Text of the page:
“Undue burden” is a shorthand used when a state regulation has been found to have the purpose or effect of placing a substantial obstacle in the path of a person seeking an abortion. The Casey Court stated that the proper standard is “whether in a large fraction of the cases in which [the restriction] is relevant, it will operate as a substantial obstacle to a woman’s choice to undergo an abortion.” This concept of the “large fraction of cases” was addressed and reinforced in the 2016 Supreme Court case Whole Woman’s Health v. Hellerstedt in which the denominator in the undue burden question was defined as “the number of [patients] for whom the restriction is an actual rather than irrelevant restriction.”
Since the Casey decision in 1992, many states have enacted a wide range of restrictions such as counseling, ultrasound and waiting period requirements, parental notification and consent requirements, restrictions on insurance coverage for abortion, and regulations specific to facilities and clinicians providing abortions. In Whole Woman’s Health, the Supreme Court clarified that abortion restrictions are only constitutional if they further a valid state interest and have benefits that outweigh the burdens placed on women seeking abortions. The benefits and burdens of the laws must be based on credible evidence. The Court emphasized that the previous standard established in Planned Parenthood of Southeastern PA. v. Casey “[u]necessary health regulations that have the purpose or effect of presenting a substantial obstacle to a woman seeking an abortion impose an undue burden on the right.”
The rule announced in Casey “requires that courts consider the burdens a law imposed on abortion access together with the benefits those laws confer.” However, in his concurrence in June Medical Services, Chief Justice Roberts signaled that the standard by which the Court will evaluate an undue burden is in flux. Chief Justice Roberts suggests that the Court should analyze the constitutionality of abortion laws by asking whether the law places a substantial obstacle in the path of a woman seeking an abortion, without balancing the burdens with the benefits of the law, as the Court did in Whole Woman’s Health. In future cases, under a new standard that does not review whether the state law in question yields any benefits, the Court may be willing to allow states to enact additional restrictions similar to admitting privileges, with no evidence that the restrictions benefit people seeking abortions, as long as the restriction does not place a substantial obstacle. In addition, the Court may disavow the precedent also set in Whole Woman’s Health that courts can look beyond the legislature’s declaration of benefit to women and review medical and scientific evidence about whether the law provides a benefit to women.
Mississippi is asking the Supreme Court to Overturn the Constitutional Right to Abortion Established by Roe v. Wade
Mississippi contends that Roe and Casey were both decided incorrectly. As argued in Mississippi’s brief to the Supreme Court: “Roe and Casey have proven hopelessly unworkable. Heightened scrutiny of abortion restrictions has not promoted administrability or predictability. And heightened scrutiny of abortion laws can never serve those aims. Because the Constitution does not protect a right to abortion, it provides no guidance to courts on how to account for the interests in this context.”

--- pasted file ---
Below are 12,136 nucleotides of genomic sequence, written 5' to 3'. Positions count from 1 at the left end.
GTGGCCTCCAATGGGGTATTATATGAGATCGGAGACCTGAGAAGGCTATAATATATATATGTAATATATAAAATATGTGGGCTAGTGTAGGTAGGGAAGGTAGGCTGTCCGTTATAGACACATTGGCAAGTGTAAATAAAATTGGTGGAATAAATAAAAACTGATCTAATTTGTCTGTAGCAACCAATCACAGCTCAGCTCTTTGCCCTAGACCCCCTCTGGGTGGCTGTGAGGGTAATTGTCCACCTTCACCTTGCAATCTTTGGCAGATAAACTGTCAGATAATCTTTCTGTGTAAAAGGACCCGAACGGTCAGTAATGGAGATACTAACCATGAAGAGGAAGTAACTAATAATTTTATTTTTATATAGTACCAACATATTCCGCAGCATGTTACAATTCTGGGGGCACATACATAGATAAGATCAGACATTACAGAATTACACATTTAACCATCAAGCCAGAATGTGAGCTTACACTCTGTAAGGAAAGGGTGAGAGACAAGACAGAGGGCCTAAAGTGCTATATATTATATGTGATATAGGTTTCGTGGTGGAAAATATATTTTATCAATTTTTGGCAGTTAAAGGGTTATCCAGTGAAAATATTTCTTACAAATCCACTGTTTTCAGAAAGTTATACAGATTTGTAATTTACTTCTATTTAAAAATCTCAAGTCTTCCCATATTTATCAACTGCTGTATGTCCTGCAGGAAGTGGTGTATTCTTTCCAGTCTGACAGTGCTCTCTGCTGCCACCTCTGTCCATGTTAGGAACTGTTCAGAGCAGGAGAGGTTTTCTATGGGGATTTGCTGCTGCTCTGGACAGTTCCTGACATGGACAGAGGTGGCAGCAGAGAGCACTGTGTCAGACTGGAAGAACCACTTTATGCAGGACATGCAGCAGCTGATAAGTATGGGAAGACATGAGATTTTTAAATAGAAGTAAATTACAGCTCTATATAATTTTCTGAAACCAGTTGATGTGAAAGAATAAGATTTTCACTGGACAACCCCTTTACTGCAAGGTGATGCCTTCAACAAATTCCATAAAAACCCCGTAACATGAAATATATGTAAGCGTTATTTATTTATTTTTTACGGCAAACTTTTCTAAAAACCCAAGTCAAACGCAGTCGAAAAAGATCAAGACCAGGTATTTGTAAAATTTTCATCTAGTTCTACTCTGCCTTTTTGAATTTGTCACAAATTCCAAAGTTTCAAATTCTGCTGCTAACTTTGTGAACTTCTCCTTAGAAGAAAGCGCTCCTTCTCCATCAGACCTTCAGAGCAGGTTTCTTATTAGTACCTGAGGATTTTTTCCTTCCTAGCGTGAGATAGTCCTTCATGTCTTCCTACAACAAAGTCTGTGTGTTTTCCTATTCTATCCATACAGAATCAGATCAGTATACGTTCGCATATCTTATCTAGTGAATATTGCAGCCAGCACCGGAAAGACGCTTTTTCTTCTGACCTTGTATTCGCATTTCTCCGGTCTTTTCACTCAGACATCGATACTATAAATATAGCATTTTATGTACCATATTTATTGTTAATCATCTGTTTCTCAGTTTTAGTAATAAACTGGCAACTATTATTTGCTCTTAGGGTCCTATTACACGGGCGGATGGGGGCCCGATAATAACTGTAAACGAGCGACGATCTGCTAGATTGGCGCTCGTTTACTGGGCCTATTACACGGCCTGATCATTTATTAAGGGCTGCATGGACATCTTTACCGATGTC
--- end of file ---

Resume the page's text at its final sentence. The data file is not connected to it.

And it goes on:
|“With respect to the State’s important and legitimate interest in potential life, the “compelling” point is at viability. This is so because the fetus then presumably has the capability of meaningful life outside the mother’s womb. State regulation protective of fetal life after viability thus has both logical and biological justifications. If the State is interested in protecting fetal life after viability, it may go so far as to proscribe abortion during that period, except when it is necessary to preserve the life or health of the matter.”|
Mississippi contends that the Court’s viability standard set in Roe v. Wade is unsatisfactory and does not allow the state to protect unborn life or maternal health. The state claims its interest in protecting potential life and women’s health is the same before and after viability, but the standard set in Roe prohibits it from protecting life before viability. Mississippi also contends that Roe is outdated: “[N]umerous laws enacted since Roe— addressing pregnancy discrimination, requiring leave time, assisting with childcare, and more—facilitate the ability of women to pursue both career success and a rich family life.” Furthermore, Mississippi argues abortion is not necessary for women to participate equally in economic life because contraception is widely available. However, as Jackson Women’s Health states in their brief, contraception is not universally available and is not fail-safe. “Further, many indicators of gender equality continue to lag behind the ideal Mississippi imagines. Pregnancy and caregiver discrimination persist and remain difficult to root out.”